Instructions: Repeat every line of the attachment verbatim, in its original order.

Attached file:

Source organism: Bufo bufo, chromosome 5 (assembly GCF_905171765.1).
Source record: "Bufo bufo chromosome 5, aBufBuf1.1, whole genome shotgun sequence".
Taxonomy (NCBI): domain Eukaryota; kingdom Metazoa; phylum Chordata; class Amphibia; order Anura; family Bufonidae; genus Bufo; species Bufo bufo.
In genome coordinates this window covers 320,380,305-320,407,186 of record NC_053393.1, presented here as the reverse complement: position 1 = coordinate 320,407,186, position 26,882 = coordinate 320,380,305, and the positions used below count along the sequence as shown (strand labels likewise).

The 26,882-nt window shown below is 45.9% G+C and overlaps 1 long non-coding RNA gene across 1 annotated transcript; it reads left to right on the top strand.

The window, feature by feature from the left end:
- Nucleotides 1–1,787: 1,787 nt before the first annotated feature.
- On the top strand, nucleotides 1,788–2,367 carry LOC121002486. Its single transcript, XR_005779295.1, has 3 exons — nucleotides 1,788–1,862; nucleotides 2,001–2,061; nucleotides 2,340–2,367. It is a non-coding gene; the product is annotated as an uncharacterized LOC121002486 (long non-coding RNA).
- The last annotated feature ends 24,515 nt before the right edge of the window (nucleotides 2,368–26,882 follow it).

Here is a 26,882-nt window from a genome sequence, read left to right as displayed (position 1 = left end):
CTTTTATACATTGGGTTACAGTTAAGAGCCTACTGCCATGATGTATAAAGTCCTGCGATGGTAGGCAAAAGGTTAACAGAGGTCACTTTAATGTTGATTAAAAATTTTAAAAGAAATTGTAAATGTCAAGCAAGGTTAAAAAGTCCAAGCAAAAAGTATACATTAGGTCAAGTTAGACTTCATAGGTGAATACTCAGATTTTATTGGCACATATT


Source organism: Bufo bufo, chromosome 5 (assembly GCF_905171765.1).
Source record: "Bufo bufo chromosome 5, aBufBuf1.1, whole genome shotgun sequence".
Taxonomy (NCBI): domain Eukaryota; kingdom Metazoa; phylum Chordata; class Amphibia; order Anura; family Bufonidae; genus Bufo; species Bufo bufo.
In genome coordinates this window covers 320,380,305-320,407,186 of record NC_053393.1, presented here as the reverse complement: position 1 = coordinate 320,407,186, position 26,882 = coordinate 320,380,305, and the positions used below count along the sequence as shown (strand labels likewise).

The 26,882-nt window shown below is 45.9% G+C and overlaps 1 long non-coding RNA gene across 1 annotated transcript; it reads left to right on the top strand.

The window, feature by feature from the left end:
- Nucleotides 1–1,787: 1,787 nt before the first annotated feature.
- On the top strand, nucleotides 1,788–2,367 carry LOC121002486. Its single transcript, XR_005779295.1, has 3 exons — nucleotides 1,788–1,862; nucleotides 2,001–2,061; nucleotides 2,340–2,367. It is a non-coding gene; the product is annotated as an uncharacterized LOC121002486 (long non-coding RNA).
- The last annotated feature ends 24,515 nt before the right edge of the window (nucleotides 2,368–26,882 follow it).

Here is a 26,882-nt window from a genome sequence, read left to right as displayed (position 1 = left end):
CTTTTATACATTGGGTTACAGTTAAGAGCCTACTGCCATGATGTATAAAGTCCTGCGATGGTAGGCAAAAGGTTAACAGAGGTCACTTTAATGTTGATTAAAAATTTTAAAAGAAATTGTAAATGTCAAGCAAGGTTAAAAAGTCCAAGCAAAAAGTATACATTAGGTCAAGTTAGACTTCATAGGTGAATACTCAGATTTTATTGGCACATATT